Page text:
during 1890 Clark Lane wrote Reminiscential, which means of
recollections. The hand-written manuscript was really in the
nature of a diary or autobiography. Its foreword began, Of a
busy lifenow far spent, and with daily reminder of the closing
thereofwhich surely will come.
of Hamilton County, Clark Lane was born 5 April 1823, the son of John
Lane. He was born in a one-room log cabin on the farm of his parents.
The property at the junction of Hamilton Avenue and Mill Road was
still in family hands at the time of his death in 1907. His parents
had come to Ohio from New Jersey in 1793 and settled 10 miles north
of Cincinnati. According to a page compiled from a Lane family Bible,
he was named Robert Clark Lane, but the first name was seldom if ever
recollection of a positive and business nature, he wrote, was when
he was six or eight and his father required his service in the blacksmith
shop. I stood upon a half-bushel to blow the bellows, heating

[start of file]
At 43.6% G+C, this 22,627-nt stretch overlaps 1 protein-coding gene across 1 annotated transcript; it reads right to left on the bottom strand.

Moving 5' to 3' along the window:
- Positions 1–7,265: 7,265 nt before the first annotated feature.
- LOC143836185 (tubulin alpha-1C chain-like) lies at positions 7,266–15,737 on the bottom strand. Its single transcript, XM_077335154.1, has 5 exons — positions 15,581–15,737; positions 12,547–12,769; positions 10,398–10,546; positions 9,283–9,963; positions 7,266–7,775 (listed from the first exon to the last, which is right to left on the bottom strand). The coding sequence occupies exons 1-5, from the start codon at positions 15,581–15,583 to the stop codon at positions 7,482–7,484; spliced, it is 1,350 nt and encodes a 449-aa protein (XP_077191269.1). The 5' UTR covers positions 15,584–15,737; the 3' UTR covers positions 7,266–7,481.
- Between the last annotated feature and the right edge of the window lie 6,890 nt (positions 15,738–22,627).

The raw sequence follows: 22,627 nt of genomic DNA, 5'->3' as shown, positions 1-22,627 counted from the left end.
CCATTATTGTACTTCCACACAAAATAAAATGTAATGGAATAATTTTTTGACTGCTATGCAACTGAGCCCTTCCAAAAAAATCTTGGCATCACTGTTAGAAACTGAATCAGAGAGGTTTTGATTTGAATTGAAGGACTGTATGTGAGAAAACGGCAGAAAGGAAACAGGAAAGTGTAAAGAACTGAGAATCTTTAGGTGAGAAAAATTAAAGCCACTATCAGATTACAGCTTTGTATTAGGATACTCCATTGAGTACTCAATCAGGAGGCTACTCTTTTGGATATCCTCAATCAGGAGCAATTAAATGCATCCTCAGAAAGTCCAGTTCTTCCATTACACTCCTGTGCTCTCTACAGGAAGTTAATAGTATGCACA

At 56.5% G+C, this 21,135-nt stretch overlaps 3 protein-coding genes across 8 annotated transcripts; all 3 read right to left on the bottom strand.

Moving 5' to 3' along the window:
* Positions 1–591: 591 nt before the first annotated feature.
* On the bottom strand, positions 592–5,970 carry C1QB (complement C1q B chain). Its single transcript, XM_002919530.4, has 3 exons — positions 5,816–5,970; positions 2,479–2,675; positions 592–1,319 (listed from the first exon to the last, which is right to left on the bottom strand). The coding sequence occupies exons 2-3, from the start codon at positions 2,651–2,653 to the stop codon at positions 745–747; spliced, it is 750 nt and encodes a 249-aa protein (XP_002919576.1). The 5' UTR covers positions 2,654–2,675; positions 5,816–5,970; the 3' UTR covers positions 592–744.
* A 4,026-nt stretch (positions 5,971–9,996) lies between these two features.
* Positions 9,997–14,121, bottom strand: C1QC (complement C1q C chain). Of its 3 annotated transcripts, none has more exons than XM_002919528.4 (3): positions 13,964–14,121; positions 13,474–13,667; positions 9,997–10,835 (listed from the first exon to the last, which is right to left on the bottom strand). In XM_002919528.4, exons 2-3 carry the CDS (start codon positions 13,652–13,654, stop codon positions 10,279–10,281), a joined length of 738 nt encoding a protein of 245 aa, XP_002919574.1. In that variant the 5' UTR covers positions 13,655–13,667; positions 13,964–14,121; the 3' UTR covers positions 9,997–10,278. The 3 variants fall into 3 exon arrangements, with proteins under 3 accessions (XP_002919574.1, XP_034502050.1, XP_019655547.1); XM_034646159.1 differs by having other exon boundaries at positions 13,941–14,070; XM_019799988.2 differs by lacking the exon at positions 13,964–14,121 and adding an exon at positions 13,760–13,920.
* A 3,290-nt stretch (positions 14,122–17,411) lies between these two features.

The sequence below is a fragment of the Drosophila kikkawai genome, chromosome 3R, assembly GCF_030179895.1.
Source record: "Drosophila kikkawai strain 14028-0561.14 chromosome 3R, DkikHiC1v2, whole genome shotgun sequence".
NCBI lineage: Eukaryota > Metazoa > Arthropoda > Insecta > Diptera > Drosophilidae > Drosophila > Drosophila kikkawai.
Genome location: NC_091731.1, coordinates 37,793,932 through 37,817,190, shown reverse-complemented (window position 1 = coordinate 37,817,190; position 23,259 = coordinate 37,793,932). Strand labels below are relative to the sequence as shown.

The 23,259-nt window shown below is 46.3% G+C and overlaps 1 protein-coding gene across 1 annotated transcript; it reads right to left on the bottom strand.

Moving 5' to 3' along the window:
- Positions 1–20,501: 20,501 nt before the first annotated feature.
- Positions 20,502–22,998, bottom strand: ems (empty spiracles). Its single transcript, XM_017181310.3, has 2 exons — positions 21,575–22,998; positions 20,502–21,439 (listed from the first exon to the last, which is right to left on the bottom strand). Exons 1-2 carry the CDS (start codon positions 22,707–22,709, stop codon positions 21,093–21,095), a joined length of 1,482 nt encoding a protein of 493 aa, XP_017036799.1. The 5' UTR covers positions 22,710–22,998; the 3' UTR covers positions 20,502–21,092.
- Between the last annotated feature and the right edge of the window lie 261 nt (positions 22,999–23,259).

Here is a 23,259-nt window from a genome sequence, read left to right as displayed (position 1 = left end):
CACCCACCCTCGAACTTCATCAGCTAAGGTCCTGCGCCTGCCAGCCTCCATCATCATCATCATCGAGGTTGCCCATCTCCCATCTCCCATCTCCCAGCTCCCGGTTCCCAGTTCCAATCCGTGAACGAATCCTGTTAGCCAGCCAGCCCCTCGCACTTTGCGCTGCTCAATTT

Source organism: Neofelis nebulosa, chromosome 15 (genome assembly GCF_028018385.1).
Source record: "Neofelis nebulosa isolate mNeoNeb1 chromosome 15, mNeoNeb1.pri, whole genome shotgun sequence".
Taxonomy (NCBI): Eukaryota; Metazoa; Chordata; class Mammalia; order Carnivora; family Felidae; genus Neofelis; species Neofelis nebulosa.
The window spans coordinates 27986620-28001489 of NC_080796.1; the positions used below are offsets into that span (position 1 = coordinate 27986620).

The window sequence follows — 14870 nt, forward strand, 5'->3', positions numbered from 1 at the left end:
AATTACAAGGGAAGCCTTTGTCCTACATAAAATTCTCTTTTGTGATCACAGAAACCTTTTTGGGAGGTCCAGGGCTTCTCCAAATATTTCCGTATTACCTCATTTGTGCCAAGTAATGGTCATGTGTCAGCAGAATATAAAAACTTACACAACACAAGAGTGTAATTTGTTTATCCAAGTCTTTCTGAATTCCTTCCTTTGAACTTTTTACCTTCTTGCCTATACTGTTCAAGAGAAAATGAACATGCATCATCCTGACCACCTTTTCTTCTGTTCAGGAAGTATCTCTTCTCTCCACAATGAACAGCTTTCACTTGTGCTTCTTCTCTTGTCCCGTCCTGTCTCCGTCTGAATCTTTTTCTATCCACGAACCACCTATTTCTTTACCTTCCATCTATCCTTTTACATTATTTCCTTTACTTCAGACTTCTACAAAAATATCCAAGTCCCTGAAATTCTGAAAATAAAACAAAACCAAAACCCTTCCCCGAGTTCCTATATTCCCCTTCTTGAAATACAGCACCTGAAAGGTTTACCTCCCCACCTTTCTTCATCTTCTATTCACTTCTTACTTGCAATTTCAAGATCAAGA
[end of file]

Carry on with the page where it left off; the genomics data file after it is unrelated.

the links and watching the forge fire, while father did the welding
of same into trace chains for our neighbors. He advanced, at
intervals, into making nails, rivets and chains.
Lane's formal education, he recalled, went on to the point of reading,
writing and ciphering. He wrote, my education was indeed
very inconsiderable. Although few probably realized it at the
time, his first experience with a significant historical event took
place in 1835 when he was 12. Clark Lane, his eldest brother Isaac,
and their father helped in making the first reaping machine ever constructed
and successfully operated in the Northwest Territory. The work took
place in his father's stone blacksmith shop. The building, believed
to be built in 1813, still stands a mile north of Mt. Healthy.
1837 to about 1845 Clark Lane and his brothers and father made many
of the common styles of farm wagons as well as doing general smithing
and plow work. In 1841, with his brothers starting out on their own,
he was put in charge of his father's shops.